It’s All About the Numbers
Hello sports fans! In my previous blogs I documented my March Madness picks using SAP Lumira, and came within one Michigan win from winning my bracket pool. Having played Bracketology numerous times in the past, I tempered basketball knowledge with statistics and felt reasonably okay with my results.
So how will I fare playing fantasy football? This is the first time playing so I’m going to lean even more on fantasy statistics.
The fun thing I learned about fantasy football involves drafting strategies based on the type of league one participates in. Take a look at this flow chart from The Fantasy Fix for example:
I’ll be playing in a 2 QB league with 8 teams in total, playing head-to-head weekly matchups. Total points at the end of the year won’t matter, I just need to beat my opponent on a weekly basis.
Most fantasy experts will argue that quality QBs are readily available mid to late draft, placing emphasis on RBs instead, even with a 2 QB strategy. There are always exceptions to the rule, particularly when rating players by tier and factoring position scarcity. We’ll get to that in a moment.
Not knowing exactly where to start, I consulted cubicle neighbours and fantasy football experts Ryan Glanville and Ryan Oliver on drafting strategies. Their tips and tricks:
– Mock draft at FantasyPros
– Group players by tiers, based on their fantasy point averages and totals
– Draft based on scarcity (if 4 of 5 QBs in the same tier are drafted before you and you own the next pick, draft that last QB)
But how do I differentiate two similar fantasy players? Strength of schedule.
This is based on the number of points a team scored against each of its opponents in 2012, then averaged over the team’s 16 game schedule . The lower the points, the tougher the team’s opponents. So if I had to choose between a similar fantasy player from Minnesota versus a player from Kansas City, statistics will pick the player with the easier schedule.
Let’s look at player breakdown by position.
Based on the points per game and strength of schedule, it’s clear that Aaron Rodgers and Drew Brees are the consensus 1-2 top QB picks. Strong cases can be made for Peyton Manning and Tom Brady, but I have concerns over Denver’s strength of schedule and Brady’s receiver corps overhaul. But the top QB picks are pretty clear, which means if the draft is trending QBs in the late first round I need a top-6 QB pick.
Colin Kapernick to Russell Wilson are considered the tier 2 quarterbacks based on Lumira data. If I want a consistent weekly performance I need QBs from the first 2 tiers.
This is where it gets really interesting. Adrian Peterson is the clear cut top RB, followed by Doug Martin and Arian Foster. Foster however, has injury concerns and is expected to drop in the draft.
Marshawn Lynch and Alfred Morris are the real steals here. Their performance drop off from Doug Martin and Arian Foster are minimal and I can probably grab them late second round to early third round. I’m looking to take at least one of these RBs, if not both.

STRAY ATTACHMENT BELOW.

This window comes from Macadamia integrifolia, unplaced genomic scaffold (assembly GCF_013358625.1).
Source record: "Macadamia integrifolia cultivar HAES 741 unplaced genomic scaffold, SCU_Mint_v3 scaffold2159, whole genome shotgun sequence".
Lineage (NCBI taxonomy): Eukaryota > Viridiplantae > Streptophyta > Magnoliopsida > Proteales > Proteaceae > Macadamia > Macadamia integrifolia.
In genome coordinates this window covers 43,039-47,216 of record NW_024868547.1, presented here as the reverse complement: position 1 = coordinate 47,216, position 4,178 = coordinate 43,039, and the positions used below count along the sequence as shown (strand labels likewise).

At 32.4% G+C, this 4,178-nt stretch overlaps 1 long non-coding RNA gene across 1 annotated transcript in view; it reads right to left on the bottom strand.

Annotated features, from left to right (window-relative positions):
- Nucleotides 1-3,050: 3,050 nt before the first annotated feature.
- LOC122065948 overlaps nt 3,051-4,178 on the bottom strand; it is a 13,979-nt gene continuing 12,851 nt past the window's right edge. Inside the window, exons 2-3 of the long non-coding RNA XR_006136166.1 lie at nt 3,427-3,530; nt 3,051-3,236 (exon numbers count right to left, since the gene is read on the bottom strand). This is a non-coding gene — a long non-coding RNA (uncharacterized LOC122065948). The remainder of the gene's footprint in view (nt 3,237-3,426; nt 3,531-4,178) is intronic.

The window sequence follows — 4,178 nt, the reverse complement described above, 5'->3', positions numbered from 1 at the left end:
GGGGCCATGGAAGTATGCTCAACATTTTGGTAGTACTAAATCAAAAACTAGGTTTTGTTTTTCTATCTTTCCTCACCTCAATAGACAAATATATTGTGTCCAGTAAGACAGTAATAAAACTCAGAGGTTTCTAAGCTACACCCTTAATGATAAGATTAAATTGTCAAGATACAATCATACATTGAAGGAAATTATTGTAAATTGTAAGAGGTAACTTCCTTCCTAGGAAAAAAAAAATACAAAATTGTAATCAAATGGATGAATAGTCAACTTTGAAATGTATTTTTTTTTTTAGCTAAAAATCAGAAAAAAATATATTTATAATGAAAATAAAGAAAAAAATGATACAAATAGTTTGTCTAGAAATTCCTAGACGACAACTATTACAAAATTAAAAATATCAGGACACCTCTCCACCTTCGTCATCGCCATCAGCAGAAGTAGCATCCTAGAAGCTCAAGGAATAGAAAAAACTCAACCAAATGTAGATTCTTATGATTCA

Top tier receivers start at Calvin Johnson to Brandon Marshall. There are however 8 very similar receivers at the second tier level. Looking at strength of schedule, Wes Welker is a steal mid-draft. I think he will benefit significantly playing with Peyton Manning, so if I can grab him in the 7th or 8th round I will.
It’s Jimmy Graham, Gronk, or bust. Jason Witten and Tony Gonzalez are old, and Vernon Davis had a pretty silent 2012. I’d be shocked if anyone found a steal here.
Again not much to say here. It’s fairly even after the top 3 picks and my pickwill fall in the top 8. On a bye week I may pick up Josh Brown off waiver to cover.
So how did I fare in my first fantasy football draft? Not bad for a first timer, I think! I created an average player draft ranking using 5 mock drafts from FantasyPros and compared my own results to it. Dark blue represents the pick I used to draft, and light blue represents average draft ranking.
So it looks like I reached for Drew Brees a bit, and took him way earlier than what Lumira data suggests. I’m okay with this decision, and was really surprised he was still on the board by the time I picked.
My next 3 picks were fairly even to average draft ranking. I took Andre Johnson 3 picks early but I’m given a choice of receivers still on board (Larry Fitzgerald, Roddy White) he was the best choice. In retrospect would I have taken Julio Jones if he was still on board? Absolutely.
I reached big time by drafting Tony Romo. Even in a 2 QB draft the data does not favour quality QBs. I could have went with another receiver but I think the statistics were fairly even with remaining WRs and I could get away with a few steals.
Wes Welker will hopefully have a huge season playing with Peyton Manning, and I was happy to still see him on the board. Amendola and Witten fell later than expected. Darren McFadden was a huge steal.
If I had trouble anywhere it was late in the draft with picking my bench players. Looking back, Sam Bradford and Shonn Greene were mistake picks. I’m okay picking Blair Walsh one round early, and I’m betting on Vick Ballard to pick up the slack for an unhealthy Ahmad Bradshaw.
It was closer to a 50/50 split between statistical knowledge and player/league knowledge. As an approach, I went with a set strategy of drafting RBs and QBs and it definitely showed in my draft order.
60 seconds in between picks (and sometimes less) left me with no room for instant analysis. But overall, I am still fairly happy with my picks. I really wanted Alfred Morris and Wes Welker, and managed to draft both in the projected rounds.
How did you do with your fantasy draft? Why not download a copy of SAP Lumira and show us your results?